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Photo: © Martin Cornel
Schooled in Colorado and at Harvard and Cambridge, and long a resident of Boston, Peter Davison is known as one of the foremost poetry editors, especially in his work for Houghton Mifflin Company and the Atlantic Monthly. In addition to the explorations in his nine books of poetry, he has recorded his memoirs in Half Remembered: A Personal History and in The Fading Smile: Poets in Boston, 1955–1960, from Robert Frost to Robert Lowell to Sylvia Plath.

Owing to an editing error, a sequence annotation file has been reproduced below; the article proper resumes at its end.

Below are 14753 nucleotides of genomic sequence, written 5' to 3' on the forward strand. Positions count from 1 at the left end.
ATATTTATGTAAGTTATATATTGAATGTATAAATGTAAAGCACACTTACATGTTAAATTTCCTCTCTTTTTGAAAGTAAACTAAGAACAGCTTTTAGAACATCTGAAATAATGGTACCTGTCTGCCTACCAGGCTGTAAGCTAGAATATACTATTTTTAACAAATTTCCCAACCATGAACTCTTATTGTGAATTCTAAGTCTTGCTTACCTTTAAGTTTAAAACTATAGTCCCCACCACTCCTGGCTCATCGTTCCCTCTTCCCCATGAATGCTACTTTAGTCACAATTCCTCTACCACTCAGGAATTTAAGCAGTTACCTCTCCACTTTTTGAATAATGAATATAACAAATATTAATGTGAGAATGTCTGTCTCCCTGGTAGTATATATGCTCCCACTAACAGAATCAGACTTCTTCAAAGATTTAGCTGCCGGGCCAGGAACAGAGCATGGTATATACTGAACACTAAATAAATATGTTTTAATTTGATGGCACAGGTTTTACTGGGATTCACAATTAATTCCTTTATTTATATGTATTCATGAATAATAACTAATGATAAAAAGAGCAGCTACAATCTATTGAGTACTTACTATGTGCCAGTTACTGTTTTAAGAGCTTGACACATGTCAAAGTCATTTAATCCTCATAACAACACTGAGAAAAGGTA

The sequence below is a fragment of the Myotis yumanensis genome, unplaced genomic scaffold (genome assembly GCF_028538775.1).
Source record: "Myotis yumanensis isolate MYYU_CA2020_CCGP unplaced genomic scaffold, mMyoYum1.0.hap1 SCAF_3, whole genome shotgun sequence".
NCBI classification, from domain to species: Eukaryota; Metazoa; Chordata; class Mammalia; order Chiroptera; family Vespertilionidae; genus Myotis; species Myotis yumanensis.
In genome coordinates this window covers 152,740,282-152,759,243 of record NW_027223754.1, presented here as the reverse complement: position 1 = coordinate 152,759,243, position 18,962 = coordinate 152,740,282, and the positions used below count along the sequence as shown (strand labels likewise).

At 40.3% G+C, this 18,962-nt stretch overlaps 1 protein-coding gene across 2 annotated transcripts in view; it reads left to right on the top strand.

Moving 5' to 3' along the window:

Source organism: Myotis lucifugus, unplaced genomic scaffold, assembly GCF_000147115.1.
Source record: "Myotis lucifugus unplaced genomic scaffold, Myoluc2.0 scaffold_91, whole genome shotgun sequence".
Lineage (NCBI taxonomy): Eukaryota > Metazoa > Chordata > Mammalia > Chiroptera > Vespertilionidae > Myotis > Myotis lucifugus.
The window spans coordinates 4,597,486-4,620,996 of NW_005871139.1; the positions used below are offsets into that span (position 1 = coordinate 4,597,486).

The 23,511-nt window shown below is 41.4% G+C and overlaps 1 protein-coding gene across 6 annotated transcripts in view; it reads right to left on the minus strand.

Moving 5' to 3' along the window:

FINDING TIME TO WRITE Years ago I read a truly discerning piece of advice about writing. If a poem you’re struggling with doesn’t conclude properly, said the late Richard Hugo, look a few lines before the end for the trouble: trouble is seldom located where you think. So it is that "finding time to write" is seldom what keeps writing from getting done. In nearly half a century as an editor I have been hearing complaints from writers about the difficulty of finding time to write–especially as the deadlines for their book contracts approached. Those in the teaching profession were particularly vociferous. I have taught very little, but in the course of a lifetime of meeting deadlines–those set by myself and those set by others–it has seemed to me that the difficulty comes not at the end of the writing task but at the outset, in the middle, and every day. What’s not begun will never end. I did not begin this piece of writing in order to scold. Time lies all around us, when beepers and e-mail and paper memoranda demand instant replies. I do not for a moment minimize the difficulties that the Information Age thrusts upon us: the requirement to hold oneself alert and available at all hours, the expectation of always being on stage. Yet the great writers we admire have somehow, whether they be Balzac or Proust, always beat their deadlines when the word called. In his late sixties today, John Updike seems to have no difficulty "finding" the time to write poems and novels, to say nothing of some little thing a couple of times a month for The New Yorker or the New York Review of Books or the New York Times Book Review or for some local pageant or charitable purpose. Writers like Updike write because it’s what they do. No one would wish to advocate the sort of auctorial sprawl that disfigured the best writing of such eager workhorses as J. B. Priestley (well over 100 books) or Isaac Azimov (over 500): I claim no great virtue in quantity for its own sake. Stanley Kunitz has created a magnificent though slender body of work in the last three-quarters of a century through the expedient of being ready, when poems presented themselves, to write them down three times a year. He did not find time for such poems: they found time for him. He also wrote, now and then, some wonderful essays, or translated the work of another poet–and all this while teaching some of the best poets of the last two or three generations. Result: a body of poetry that carries real atomic weight. He counsels patience if you seek poetry: The poem in the head is always perfect. Resistance starts when you have to convert it into language. Language itself is a kind of resistance to the pure flow of self. The solution is to become one’s language. You cannot write a poem until until you hit upon its rhythm. That rhythm not only belongs to the subject matter, it belongs to your interior world, and the moment they link up there’s a quantum leap of energy. You can ride on that rhythm, it will take you somewhere strange. The next morning you look at the page and wonder how it all happened. You have to triumph over all your diurnal glibness and cheapness and defensiveness. [from NEXT-TO-LAST THINGS, 1985] Time is in the air you breathe. The writer who fills many shelves does not breathe more eagerly than the crabbed sufferer from writer’s block, but the two differ in the ways they use their oxygen. Katherine Anne Porter spent a lifetime writing floods of letters on blue paper, to anyone who would listen, about the outrages visited upon her by visitors and interrupters. Nearly every letter complained that nobody would let her alone to write. Once the letters were written, she could escape to the next party, the next interruption. Perfectionism kept her from producing, in a very long and plaintive life, more than three diamantine volumes of short stories, a long, brilliant, flawed novel, a superannuated short memoir of Sacco and Vanzetti, and a scattering of essays on this and that: five books–and tens of thousands of letters–in nearly ninety years. She wrote every day but seemed to find it impossible to finish. Her books were tickled out of her. One of her editors, Seymour Lawrence, paid to stow her in a series of country inns when her novel, SHIP OF FOOLS, was approaching the 20th anniversary of its deadline delivery date–and, behold, after a series of interruptions, and many blue letters–it was finally done, and became a great best-seller, after weighing down its author’s mind for some three decades. Who will pretend that writing is not difficult? The mind that suffers may take a long time about it. And when we have a report to finish, or a term paper, or a dissertation, or a monograph–or a poem or a story–some event will invariably intervene, whether it be a telephone call or an earthquake, to distract the attention. Yet Saul Bellow has admirably reasoned that the two concomitants of the writer divide themselves between those two very poles, distraction and attention. The writer feeds on distraction, the unruly events of daily life that make up the warp of his weaving; yet he cannot realize the fabric of writing without employing the attentive shuttle that binds warp and woof together. Sounds reasonable, doesn’t it? But reason has little power when smothered by the blanket of time. "Creative writing" in the late 20th century cravenly yielded to the time-dilemma by kneeling down and yielding up the very language by which the passage of time could be commanded. Fashionable writing in fiction and poetry gave up on time by the simple expedient of ignoring it. It took itself out of time, making itself hopefully timeless, and cast its narratives in the present indicative. Here’s how that writing began to sound: "So Roger speaks to her very quietly. He strokes her hair. He holds her feet. He whispers just under earshot to soothe her trembling. And Jean, calming, begins to listen, though she does not really hear. Her very toes and fingers are absorbing his wordless message." This kind of utterance has been regarded as very heady stuff indeed. In the 1980s, at the height of the furor for the present indicative, I became aware, as poetry editor of a national magazine, that of the sixty thousand poems that were submitted each year, at least eighty per cent were framed in the present indicative. For a while now I have been watching that percentage slowly recede, but still it hovers at perhaps sixty per cent and for all these years I have been wondering why. Various reckless hypotheses present themselves: (1) Did the Sixties so undermine confidence in history that anything to do with The Past (including the past tense) became suspect, that only The Present had any validity? (2) Was the Clintonian self-absorption of the baby-boom young so profound that only by examining and presenting themselves through the clinical self-regard of the present tense could writers seem to catch a grip on reality? (3) Was the brainwashing of the logarithmically expanding "creative writing community" so extensive after the 1960s, that teachers thought it necessary to jettison every grammatical sophistication of past ages, from Cicero to Coleridge, so as to make their students speak only the insistent demotic language of immediate-speak? Questions of grammatic preference may seem to undertake a lengthy digression away from the question of "finding time." But if the writer’s very language seems to be crumbling in his or her hands, might that not make for desperation in the face of the passage of time, that most uncontrollable of forces? If nothing in the world is constant except change; if one fears, with justice, that time will never have a stop; if all occasions do conspire against you–what can help writers, then, in their tipsy balance between present and future? Maybe it will help to look a few lines higher up: perhaps the solution lies earlier than the ending. "Theme alone," Robert Frost once wrote, "will steady us down." Nothing endows writers with a keener incentive to write, to plant their words where they will stay, than having something of their own to brandish. "You can’t give up to the forces of silence," said the poet William Matthews, not knowing in 1997 that he had only a couple of weeks to live; "They mean us harm." I wonder whether any writer’s difficulty in getting started arises from thinking more about who might listen than about what it is he or she wants to say. The doctoral candidate concerns himself with the opinion of his adviser; the writing student frets about the possible reaction of his fellow workshoppers; the assistant dean agonizes about the reception of her report by The Administration. Yet in every instance, what has been asked for is merely and precisely what the writer doesn’t dare to stammer out: what is it you really think? And of course that’s when the hollowness grabs the pit of the stomach. As the old saw has it, "How can I know what I think till I see what I say?" Anyone setting out to write anything must recognize that to speak a piece one must emerge from a shell. The unspoken gnaws at us all. It will not let us come out with the words, nor will it let us rest. As we stare at that first ghastly, gawky, abortive sentence on our lined foolscap or on our computer screen, we know we have fallen short, we know our powers are inadequate to our task. But we cannot let the failure rest there: we require ourselves to inquire a little higher up in the procedure, as the poet looks a few lines before his ending for the solution to what went wrong. You, foolish writer, are not the first who has passed this way. Everyone from Homer forward has hesitated at this threshold. Everyone who ever had something on his or her mind has stammered at the words in which to embrace it. And every one of us has failed. As Bertrand Russell said, in an epigram which I have been reciting to professional writers for forty years, "Our writing is never so good as we think it is when we think it is good, nor so bad as we think it is when we think it is bad." Courage! What you have to say is more important than your inadequacy at saying it. ****************************Originally appeared in the Phi Beta Kappa Key Recorder (April 2001). Reprinted by permission of the author. No part may be reproduced or reprinted without permission in writing from the publisher.